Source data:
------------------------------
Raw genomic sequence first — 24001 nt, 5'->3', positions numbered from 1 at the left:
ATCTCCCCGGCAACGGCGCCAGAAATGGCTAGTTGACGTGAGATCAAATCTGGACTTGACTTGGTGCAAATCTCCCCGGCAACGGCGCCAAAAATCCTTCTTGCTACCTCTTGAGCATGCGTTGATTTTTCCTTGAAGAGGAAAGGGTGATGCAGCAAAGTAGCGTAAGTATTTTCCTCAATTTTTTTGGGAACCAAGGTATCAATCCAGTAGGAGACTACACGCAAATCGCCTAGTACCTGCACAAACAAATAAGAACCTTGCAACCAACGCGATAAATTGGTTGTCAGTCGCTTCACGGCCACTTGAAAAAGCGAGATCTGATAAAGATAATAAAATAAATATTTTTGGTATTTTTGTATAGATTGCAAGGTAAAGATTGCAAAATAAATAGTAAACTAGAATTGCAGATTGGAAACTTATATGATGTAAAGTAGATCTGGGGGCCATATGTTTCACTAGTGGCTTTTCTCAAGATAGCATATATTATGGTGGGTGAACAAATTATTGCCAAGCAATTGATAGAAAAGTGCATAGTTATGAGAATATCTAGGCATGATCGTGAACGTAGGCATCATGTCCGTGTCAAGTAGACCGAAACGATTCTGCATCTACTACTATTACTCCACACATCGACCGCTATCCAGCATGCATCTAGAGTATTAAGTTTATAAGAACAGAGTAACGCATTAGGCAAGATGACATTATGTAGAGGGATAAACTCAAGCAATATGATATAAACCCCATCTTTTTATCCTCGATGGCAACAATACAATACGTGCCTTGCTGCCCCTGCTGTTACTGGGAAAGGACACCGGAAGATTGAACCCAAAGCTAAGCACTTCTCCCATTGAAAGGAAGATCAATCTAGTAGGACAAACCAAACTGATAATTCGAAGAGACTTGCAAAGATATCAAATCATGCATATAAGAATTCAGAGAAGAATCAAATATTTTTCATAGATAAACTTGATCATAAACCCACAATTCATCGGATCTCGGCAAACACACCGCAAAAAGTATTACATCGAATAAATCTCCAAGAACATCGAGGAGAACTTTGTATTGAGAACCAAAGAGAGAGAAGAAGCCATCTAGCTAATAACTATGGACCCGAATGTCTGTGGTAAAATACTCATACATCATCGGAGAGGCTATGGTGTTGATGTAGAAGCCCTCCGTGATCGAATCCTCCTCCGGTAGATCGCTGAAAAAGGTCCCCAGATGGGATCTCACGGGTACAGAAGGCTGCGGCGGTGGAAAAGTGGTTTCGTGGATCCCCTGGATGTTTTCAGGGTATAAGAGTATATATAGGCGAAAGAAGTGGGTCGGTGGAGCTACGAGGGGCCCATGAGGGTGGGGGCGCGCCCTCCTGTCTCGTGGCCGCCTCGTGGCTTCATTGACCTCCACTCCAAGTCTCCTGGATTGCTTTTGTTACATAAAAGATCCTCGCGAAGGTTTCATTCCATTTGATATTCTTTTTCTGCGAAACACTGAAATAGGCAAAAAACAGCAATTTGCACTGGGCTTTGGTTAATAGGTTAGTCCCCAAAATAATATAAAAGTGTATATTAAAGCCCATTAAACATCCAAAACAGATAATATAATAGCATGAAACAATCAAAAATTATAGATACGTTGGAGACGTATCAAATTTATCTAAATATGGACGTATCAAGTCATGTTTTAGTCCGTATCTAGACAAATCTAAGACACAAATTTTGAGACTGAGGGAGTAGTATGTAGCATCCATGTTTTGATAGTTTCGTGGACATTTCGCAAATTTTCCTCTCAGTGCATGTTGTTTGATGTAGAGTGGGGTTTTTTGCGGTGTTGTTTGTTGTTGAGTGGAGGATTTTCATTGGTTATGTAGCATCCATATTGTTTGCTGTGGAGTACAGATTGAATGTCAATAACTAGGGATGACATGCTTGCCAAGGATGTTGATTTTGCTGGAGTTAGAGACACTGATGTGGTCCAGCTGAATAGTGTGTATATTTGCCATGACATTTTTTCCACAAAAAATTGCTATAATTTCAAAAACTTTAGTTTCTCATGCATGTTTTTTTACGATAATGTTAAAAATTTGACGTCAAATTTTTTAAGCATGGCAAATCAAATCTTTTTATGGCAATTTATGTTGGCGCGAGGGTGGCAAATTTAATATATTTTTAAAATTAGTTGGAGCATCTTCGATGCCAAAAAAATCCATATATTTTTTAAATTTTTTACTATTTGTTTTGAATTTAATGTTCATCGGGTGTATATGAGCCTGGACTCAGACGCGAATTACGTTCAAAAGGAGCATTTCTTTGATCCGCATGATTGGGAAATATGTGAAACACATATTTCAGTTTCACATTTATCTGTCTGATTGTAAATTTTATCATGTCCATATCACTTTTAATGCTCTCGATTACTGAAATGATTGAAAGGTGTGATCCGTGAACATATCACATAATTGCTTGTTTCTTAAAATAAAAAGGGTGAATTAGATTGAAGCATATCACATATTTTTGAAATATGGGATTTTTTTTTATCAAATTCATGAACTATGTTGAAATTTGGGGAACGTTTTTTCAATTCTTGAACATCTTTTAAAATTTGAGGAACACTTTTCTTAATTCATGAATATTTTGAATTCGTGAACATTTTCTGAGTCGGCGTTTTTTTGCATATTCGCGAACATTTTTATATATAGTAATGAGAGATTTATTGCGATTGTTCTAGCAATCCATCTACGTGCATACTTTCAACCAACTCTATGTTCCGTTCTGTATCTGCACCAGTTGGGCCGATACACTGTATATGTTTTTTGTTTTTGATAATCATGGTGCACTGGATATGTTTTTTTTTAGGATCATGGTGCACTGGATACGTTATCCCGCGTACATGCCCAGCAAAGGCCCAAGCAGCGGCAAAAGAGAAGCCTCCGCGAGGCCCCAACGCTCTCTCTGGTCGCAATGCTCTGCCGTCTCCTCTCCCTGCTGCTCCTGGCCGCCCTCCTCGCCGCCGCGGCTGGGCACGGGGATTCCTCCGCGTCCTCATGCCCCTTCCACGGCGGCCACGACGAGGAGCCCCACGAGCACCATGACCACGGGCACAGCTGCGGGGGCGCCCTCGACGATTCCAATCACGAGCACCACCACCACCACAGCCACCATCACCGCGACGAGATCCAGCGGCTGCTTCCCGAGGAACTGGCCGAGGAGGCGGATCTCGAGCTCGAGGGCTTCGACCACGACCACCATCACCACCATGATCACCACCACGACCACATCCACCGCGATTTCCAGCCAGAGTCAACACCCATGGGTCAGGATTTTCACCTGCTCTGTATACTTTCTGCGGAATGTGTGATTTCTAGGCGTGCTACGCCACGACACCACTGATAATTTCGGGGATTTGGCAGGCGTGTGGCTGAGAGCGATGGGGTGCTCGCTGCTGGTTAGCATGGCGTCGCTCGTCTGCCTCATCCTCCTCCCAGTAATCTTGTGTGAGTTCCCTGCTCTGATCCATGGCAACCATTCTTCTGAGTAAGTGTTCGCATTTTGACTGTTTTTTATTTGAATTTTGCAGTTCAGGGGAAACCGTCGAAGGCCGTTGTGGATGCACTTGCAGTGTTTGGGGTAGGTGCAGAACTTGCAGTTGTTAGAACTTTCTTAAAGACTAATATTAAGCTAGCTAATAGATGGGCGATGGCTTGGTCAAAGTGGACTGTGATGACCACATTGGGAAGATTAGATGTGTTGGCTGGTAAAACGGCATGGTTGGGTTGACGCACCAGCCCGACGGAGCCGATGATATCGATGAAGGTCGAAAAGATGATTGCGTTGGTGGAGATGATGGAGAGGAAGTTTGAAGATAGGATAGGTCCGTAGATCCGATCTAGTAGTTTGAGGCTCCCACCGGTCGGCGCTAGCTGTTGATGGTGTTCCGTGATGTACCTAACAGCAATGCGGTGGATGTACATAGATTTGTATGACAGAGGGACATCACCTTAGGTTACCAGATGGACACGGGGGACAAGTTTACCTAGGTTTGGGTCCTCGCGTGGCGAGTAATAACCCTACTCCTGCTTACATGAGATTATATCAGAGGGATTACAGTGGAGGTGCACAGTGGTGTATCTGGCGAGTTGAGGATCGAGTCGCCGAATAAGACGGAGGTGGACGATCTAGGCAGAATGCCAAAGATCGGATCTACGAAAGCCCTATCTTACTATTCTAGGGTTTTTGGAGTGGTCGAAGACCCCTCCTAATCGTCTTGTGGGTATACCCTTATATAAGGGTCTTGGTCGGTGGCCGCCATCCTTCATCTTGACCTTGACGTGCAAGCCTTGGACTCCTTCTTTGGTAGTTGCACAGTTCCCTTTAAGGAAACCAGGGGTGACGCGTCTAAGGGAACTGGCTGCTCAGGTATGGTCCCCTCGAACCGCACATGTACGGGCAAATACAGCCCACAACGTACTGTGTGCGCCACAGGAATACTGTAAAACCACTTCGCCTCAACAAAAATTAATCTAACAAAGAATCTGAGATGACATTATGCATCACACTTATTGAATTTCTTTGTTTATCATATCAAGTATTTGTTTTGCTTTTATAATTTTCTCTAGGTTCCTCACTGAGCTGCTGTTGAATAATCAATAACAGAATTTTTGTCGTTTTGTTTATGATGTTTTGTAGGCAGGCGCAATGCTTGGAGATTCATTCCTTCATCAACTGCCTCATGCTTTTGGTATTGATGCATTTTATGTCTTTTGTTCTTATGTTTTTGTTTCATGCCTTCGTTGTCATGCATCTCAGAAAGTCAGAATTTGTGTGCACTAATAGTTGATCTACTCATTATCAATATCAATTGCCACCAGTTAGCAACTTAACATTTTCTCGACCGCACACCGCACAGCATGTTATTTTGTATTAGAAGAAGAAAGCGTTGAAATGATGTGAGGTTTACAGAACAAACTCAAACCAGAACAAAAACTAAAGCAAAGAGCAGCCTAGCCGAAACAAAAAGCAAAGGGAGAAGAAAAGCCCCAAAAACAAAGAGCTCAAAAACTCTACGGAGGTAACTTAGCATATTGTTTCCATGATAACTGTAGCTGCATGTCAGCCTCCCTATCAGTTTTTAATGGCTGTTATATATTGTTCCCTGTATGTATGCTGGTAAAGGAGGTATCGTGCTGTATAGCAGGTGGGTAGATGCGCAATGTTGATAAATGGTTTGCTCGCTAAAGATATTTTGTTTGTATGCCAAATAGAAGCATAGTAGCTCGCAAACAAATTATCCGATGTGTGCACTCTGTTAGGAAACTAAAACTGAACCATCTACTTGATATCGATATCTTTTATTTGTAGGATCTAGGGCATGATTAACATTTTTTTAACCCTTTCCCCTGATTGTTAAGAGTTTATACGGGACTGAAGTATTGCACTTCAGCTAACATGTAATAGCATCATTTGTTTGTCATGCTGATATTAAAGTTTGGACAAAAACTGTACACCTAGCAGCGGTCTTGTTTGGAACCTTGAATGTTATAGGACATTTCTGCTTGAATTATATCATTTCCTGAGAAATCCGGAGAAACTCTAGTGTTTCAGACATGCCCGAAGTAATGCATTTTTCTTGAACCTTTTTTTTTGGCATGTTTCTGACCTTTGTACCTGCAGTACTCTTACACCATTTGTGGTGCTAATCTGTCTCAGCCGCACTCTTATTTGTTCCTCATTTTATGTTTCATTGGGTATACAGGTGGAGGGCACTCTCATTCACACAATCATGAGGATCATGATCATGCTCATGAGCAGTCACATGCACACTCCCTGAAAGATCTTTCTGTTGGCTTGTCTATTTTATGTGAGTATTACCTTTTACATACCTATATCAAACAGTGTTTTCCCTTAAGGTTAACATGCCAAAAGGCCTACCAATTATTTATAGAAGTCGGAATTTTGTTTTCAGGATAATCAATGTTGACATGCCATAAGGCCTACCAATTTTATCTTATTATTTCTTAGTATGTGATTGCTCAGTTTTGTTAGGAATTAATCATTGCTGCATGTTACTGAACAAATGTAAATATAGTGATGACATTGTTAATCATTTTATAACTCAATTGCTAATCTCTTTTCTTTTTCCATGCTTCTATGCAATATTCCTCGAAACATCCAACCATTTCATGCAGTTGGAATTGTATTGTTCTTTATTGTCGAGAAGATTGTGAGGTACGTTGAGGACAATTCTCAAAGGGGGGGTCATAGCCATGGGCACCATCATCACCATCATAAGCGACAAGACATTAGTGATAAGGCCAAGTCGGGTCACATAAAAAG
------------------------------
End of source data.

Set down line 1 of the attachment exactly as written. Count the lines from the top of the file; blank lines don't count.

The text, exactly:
Raw genomic sequence first — 24001 nt, 5'->3', positions numbered from 1 at the left: